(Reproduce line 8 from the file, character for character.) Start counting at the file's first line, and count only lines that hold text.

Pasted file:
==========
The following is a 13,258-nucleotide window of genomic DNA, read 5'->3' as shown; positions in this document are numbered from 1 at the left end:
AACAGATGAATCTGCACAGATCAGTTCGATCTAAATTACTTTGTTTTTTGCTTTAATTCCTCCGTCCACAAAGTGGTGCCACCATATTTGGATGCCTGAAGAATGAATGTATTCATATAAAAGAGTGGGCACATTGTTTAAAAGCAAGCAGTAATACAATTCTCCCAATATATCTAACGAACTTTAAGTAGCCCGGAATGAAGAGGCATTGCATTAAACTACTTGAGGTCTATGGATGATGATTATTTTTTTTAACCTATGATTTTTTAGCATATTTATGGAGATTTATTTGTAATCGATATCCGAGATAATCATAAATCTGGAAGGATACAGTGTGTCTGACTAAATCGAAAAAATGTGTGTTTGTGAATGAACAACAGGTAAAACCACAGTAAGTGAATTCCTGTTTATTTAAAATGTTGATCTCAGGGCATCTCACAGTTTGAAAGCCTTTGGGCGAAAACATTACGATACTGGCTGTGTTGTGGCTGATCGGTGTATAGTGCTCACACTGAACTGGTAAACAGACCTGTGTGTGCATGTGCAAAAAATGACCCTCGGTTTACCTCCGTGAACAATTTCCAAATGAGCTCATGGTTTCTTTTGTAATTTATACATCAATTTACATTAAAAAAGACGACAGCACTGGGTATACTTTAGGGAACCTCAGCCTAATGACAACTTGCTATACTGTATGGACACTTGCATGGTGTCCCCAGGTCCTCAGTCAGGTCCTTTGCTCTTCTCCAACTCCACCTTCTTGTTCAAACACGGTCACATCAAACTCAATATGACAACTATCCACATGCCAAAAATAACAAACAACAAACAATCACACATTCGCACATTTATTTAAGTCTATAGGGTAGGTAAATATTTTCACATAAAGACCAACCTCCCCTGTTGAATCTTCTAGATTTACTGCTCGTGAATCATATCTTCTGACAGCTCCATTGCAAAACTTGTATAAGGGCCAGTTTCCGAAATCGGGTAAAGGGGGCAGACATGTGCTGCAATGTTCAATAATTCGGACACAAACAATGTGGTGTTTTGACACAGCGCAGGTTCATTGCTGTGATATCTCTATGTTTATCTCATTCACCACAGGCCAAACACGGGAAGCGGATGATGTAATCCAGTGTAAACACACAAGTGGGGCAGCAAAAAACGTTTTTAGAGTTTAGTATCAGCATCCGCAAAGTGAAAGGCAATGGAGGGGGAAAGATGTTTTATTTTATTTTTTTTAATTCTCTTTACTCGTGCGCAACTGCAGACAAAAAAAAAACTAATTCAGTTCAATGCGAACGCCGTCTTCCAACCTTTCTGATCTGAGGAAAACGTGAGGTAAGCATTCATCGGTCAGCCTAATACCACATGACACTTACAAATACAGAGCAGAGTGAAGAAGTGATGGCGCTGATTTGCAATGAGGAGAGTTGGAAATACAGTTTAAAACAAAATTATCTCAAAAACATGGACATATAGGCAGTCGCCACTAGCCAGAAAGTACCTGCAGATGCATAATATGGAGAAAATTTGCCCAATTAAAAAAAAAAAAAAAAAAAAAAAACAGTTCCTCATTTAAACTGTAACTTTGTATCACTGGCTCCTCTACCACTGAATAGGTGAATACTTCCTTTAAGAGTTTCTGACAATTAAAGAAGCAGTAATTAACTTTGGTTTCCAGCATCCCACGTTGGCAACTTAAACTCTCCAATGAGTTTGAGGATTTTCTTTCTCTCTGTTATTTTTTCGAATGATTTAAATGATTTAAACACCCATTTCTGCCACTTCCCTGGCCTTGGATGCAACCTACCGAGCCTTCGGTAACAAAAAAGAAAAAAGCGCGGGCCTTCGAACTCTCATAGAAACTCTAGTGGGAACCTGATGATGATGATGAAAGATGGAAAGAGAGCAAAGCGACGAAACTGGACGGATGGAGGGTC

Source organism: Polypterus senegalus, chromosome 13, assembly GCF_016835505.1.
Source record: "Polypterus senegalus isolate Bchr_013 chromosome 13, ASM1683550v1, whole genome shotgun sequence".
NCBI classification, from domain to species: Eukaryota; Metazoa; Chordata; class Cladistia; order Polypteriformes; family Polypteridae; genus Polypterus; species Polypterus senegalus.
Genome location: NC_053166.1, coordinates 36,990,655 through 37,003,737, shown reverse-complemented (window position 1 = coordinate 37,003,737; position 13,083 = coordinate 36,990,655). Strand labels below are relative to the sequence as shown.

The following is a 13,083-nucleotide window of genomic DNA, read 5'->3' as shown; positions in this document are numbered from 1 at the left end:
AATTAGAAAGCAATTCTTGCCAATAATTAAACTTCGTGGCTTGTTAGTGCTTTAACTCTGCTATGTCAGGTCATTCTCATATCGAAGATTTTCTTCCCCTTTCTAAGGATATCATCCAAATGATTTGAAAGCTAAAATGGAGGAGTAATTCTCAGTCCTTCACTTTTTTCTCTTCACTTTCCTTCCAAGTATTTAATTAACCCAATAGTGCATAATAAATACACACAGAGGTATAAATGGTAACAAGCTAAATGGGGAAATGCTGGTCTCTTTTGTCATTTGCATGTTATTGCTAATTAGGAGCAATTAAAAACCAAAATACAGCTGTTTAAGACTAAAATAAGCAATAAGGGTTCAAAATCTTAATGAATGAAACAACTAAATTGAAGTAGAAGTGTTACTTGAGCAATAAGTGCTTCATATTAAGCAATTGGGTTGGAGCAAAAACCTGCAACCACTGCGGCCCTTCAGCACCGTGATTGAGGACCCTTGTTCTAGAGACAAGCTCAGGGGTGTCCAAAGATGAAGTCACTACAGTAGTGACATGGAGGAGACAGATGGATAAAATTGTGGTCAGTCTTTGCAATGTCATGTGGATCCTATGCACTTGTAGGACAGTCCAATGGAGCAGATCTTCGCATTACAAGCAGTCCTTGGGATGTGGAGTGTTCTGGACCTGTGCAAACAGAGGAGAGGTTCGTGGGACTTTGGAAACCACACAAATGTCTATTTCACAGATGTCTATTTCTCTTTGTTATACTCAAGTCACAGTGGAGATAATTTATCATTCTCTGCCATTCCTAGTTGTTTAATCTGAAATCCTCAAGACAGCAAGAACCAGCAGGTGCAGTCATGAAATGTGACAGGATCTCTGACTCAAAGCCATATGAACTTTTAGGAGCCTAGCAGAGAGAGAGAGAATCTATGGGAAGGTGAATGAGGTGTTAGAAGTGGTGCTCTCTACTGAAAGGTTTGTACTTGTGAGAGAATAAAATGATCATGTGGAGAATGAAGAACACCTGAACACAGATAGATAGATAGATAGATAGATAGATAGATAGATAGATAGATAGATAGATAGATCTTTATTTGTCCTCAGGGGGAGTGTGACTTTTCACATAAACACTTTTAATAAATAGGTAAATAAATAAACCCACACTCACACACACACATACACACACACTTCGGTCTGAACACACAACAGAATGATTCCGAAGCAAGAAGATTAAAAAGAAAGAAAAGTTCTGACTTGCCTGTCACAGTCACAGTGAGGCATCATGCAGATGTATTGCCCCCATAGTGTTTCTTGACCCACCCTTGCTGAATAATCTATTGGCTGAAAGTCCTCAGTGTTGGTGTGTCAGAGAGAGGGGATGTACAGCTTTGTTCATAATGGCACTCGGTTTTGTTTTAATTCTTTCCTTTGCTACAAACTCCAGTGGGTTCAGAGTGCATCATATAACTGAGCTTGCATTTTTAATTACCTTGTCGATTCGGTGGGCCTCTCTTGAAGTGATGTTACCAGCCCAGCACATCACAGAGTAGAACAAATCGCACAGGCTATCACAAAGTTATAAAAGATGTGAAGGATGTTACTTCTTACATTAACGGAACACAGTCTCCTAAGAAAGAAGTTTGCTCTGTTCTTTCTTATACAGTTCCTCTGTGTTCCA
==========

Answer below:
AATTAGAAAGCAATTCTTGCCAATAATTAAACTTCGTGGCTTGTTAGTGCTTTAACTCTGCTATGTCAGGTCATTCTCATATCGAAGATTTTCTTCCCCTTTCTAAGGATATCATCCAAATGATTTGAAAGCTAAAATGGAGGAGTAATTCTCAGTCCTTCACTTTTTTCTCTTCACTTTCCTTCCAAGTATTTAATTAACCCAATAGTGCATAATAAATACACACAGAGGTATAAATGGTAACAAGCTAAATGGGGAAATGCTGGTCTCTTTTGTCATTTGCATGTTATTGCTAATTAGGAGCAATTAAAAACCAAAATACAGCTGTTTAAGACTAAAATAAGCAATAAGGGTTCAAAATCTTAATGAATGAAACAACTAAATTGAAGTAGAAGTGTTACTTGAGCAATAAGTGCTTCATATTAAGCAATTGGGTTGGAGCAAAAACCTGCAACCACTGCGGCCCTTCAGCACCGTGATTGAGGACCCTTGTTCTAGAGACAAGCTCAGGGGTGTCCAAAGATGAAGTCACTACAGTAGTGACATGGAGGAGACAGATGGATAAAATTGTGGTCAGTCTTTGCAATGTCATGTGGATCCTATGCACTTGTAGGACAGTCCAATGGAGCAGATCTTCGCATTACAAGCAGTCCTTGGGATGTGGAGTGTTCTGGACCTGTGCAAACAGAGGAGAGGTTCGTGGGACTTTGGAAACCACACAAATGTCTATTTCACAGATGTCTATTTCTCTTTGTTATACTCAAGTCACAGTGGAGATAATTTATCATTCTCTGCCATTCCTAGTTGTTTAATCTGAAATCCTCAAGACAGCAAGAACCAGCAGGTGCAGTCATGAAATGTGACAGGATCTCTGACTCAAAGCCATATGAACTTTTAGGAGCCTAGCAGAGAGAGAGAGAATCTATGGGAAGGTGAATGAGGTGTTAGAAGTGGTGCTCTCTACTGAAAGGTTTGTACTTGTGAGAGAATAAAATGATCATGTGGAGAATGAAGAACACCTGAACACAGATAGATAGATAGATAGATAGATAGATAGATAGATAGATAGATAGATAGATAGATCTTTATTTGTCCTCAGGGGGAGTGTGACTTTTCACATAAACACTTTTAATAAATAGGTAAATAAATAAACCCACACTCACACACACACATACACACACACTTCGGTCTGAACACACAACAGAATGATTCCGAAGCAAGAAGATTAAAAAGAAAGAAAAGTTCTGACTTGCCTGTCACAGTCACAGTGAGGCATCATGCAGATGTATTGCCCCCATAGTGTTTCTTGACCCACCCTTGCTGAATAATCTATTGGCTGAAAGTCCTCAGTGTTGGTGTGTCAGAGAGAGGGGATGTACAGCTTTGTTCATAATGGCACTCGGTTTTGTTTTAATTCTTTCCTTTGCTACAAACTCCAGTGGGTTCAGAGTGCATCATATAACTGAGCTTGCATTTTTAATTACCTTGTCGATTCGGTGGGCCTCTCTTGAAGTGATGTTACCAGCCCAGCACATCACAGAGTAGAACAAATCGCACAGGCTATCACAAAGTTATAAAAGATGTGAAGGATGTTACTTCTTACATTAACGGAACACAGTCTCCTAAGAAAGAAGTTTGCTCTGTTCTTTCTTATACAGTTCCTCTGTGTTCCA